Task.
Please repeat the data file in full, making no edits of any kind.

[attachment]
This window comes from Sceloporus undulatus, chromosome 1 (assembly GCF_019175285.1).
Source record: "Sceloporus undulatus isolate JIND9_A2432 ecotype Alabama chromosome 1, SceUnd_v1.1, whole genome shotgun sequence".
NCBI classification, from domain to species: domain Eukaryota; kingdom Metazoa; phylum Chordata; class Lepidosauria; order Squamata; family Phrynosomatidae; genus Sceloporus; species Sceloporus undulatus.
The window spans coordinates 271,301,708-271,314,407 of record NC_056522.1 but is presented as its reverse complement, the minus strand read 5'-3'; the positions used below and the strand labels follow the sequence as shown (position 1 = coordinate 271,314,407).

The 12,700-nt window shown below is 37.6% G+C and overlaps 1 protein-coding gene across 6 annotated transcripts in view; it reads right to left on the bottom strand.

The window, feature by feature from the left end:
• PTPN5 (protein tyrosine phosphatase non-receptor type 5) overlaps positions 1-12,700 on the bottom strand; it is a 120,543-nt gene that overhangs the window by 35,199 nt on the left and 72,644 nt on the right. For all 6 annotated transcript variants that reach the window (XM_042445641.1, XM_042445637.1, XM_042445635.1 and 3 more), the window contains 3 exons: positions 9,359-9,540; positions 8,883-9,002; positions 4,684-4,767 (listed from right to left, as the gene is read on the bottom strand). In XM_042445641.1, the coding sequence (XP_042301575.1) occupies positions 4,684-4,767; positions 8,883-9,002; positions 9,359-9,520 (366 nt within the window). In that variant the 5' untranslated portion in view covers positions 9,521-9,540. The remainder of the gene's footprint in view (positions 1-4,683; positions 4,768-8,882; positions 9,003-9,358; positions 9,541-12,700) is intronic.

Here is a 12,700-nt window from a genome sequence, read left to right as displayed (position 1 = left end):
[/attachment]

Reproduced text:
This window comes from Sceloporus undulatus, chromosome 1 (assembly GCF_019175285.1).
Source record: "Sceloporus undulatus isolate JIND9_A2432 ecotype Alabama chromosome 1, SceUnd_v1.1, whole genome shotgun sequence".
NCBI classification, from domain to species: domain Eukaryota; kingdom Metazoa; phylum Chordata; class Lepidosauria; order Squamata; family Phrynosomatidae; genus Sceloporus; species Sceloporus undulatus.
The window spans coordinates 271,301,708-271,314,407 of record NC_056522.1 but is presented as its reverse complement, the minus strand read 5'-3'; the positions used below and the strand labels follow the sequence as shown (position 1 = coordinate 271,314,407).

The 12,700-nt window shown below is 37.6% G+C and overlaps 1 protein-coding gene across 6 annotated transcripts in view; it reads right to left on the bottom strand.

The window, feature by feature from the left end:
• PTPN5 (protein tyrosine phosphatase non-receptor type 5) overlaps positions 1-12,700 on the bottom strand; it is a 120,543-nt gene that overhangs the window by 35,199 nt on the left and 72,644 nt on the right. For all 6 annotated transcript variants that reach the window (XM_042445641.1, XM_042445637.1, XM_042445635.1 and 3 more), the window contains 3 exons: positions 9,359-9,540; positions 8,883-9,002; positions 4,684-4,767 (listed from right to left, as the gene is read on the bottom strand). In XM_042445641.1, the coding sequence (XP_042301575.1) occupies positions 4,684-4,767; positions 8,883-9,002; positions 9,359-9,520 (366 nt within the window). In that variant the 5' untranslated portion in view covers positions 9,521-9,540. The remainder of the gene's footprint in view (positions 1-4,683; positions 4,768-8,882; positions 9,003-9,358; positions 9,541-12,700) is intronic.

Here is a 12,700-nt window from a genome sequence, read left to right as displayed (position 1 = left end):